Toss the Council’s position and to review the comments and add your own
in the discussion about the hire out of our park. It is amazing to see the
money being generated. If there were no such events then money would not
be required for repair and restoration!
Events now held in parks should be held in purpose built venues not in
parkland used for passive recreation e.g. the Big Day Out – a rock concert –
was in Princes Park and after community opposition was moved to
Flemington Racecourse.
RPPG managed to prevent having polo matches in Royal Park which would
have destroyed the hill top used for passive recreation south of the State
Netball and Hockey Centre.
It is important that Royal Park be protected and preserved for passive
recreation for all including our wildlife. Our wonderful park should not be
seen as just paddocks for hire.

From Melbourne Leader

HAVE YOUR SAY: Melbourne Council rakes in park hire revenue

Royal Park in Parkville was Melbourne Council’s most profitable park during 2009/10. Picture: MATT MURPHY from Melbourne Leader

MELBOURNE Council expects to reap more than $1 million in park hire fees this financial year, prompting claims that resident access is being overlooked in favour of financial gain.

The council’s predicted revenue stands in stark contrast to neighbouring Yarra Council, which projects it will make just $81,522 out of park and sports ground hire in 2011/12.

Melbourne Council chief executive Kathy Alexander said parks were hired for purposes including weddings, personal training, sporting activities and major events.

The council collected $924,315 in 2009/10 and about $676,000 in 2010/11. Estimated revenue for 2011/12 is $1,090,864. For event organisers wanting to hire a section of a park, the cost is $1 per sq m.

Ms Alexander said all revenue was used for service provision and a portion of it was reinvested into parks. But Protectors of Public Lands spokeswoman Julianne Bell said it was “appalling” that public space was being tied up for private or commercial use.

“Access to public open space, parks and gardens for passive recreation is a right of all people of Melbourne, and it is particularly important given Melbourne’s growing population,” Mrs Bell said.

“By hiring it out for specific purposes they (the council) are denying people access to parks and gardens. The city council is there to serve the ratepayers – they’re not a money-making operation.”

Mrs Bell said the Melbourne International Flower and Garden Show, which occupies the southern part of Carlton Gardens for 18 days and makes the council $110,000 in fees, was an example of people losing access to community parks.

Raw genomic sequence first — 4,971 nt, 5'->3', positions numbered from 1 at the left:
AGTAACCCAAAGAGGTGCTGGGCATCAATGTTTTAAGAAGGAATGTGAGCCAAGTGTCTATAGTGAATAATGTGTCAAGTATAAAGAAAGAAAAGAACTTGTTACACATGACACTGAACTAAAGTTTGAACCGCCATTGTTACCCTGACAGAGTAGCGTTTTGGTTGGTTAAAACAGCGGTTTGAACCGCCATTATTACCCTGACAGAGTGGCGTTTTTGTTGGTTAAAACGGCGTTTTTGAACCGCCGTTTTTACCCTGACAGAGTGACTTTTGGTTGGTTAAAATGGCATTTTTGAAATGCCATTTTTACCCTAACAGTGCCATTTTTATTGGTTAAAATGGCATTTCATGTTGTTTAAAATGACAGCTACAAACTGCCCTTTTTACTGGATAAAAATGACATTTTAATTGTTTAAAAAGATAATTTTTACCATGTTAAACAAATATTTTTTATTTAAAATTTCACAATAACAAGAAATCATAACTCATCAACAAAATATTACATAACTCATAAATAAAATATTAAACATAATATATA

Ms Alexander said a review of the fee structure was underway and would be considered by councillors this financial year.

Greens councillor Cathy Oke said the council needed to be careful how often it closed off areas for private use. But she said the fees were appropriate given the cost of managing and rehabilitating parks after events.

For Full Article http://melbourne-leader.whereilive.com.au/news/story/melbourne-council-rakes-in-park-hire-revenue/

2003 Parkville Games

 Can we afford the Parkville Games village?

June 16 2003

Taxpayers need answers on financial arrangements for the Games accommodation, writes Kenneth Davidson.

When Premier Steve Bracks announced on October 23 that Australand Holdings had been appointed to develop the 20-hectare Royal Park site as the Commonwealth Games village, his press statement was very specific: “It will be one of the greenest developments built in Victoria.”

Almost eight months later, it seems that the specifics of the development are still up in the air. It seems the Games village development is following the precedent established in the selection process for the Crown Casino – the winning design bears little relationship to what was actually built.

Evidence before the recent public hearings over three weeks by the Commonwealth Games Planning Advisory Committee on the Games village, ostensibly set up by the Government to “fine tune” the development, suggests that even now planning for how the village will operate has not developed beyond the concept stage.

Village Park Consortium (Australand Holdings and the Citta Property Group) said in evidence, under the heading “environmental initiatives”: “Midway through the bidding process, the Government requested all proponents to exclude the majority of environmental initiatives and (so) reduce the price of the bid accordingly.”

Why wasn’t the community told of this? According to the consortium’s submission: “The Government motivation was: ability to make apples-for-apples commercial comparison; reduce cost to government (government able to price environmental initiatives more efficiently than proponents); more bang for environmental buck; guarantee delivery of initiatives; and, work with environmental advisory committee on preferred outcomes – rather than rely on developer.”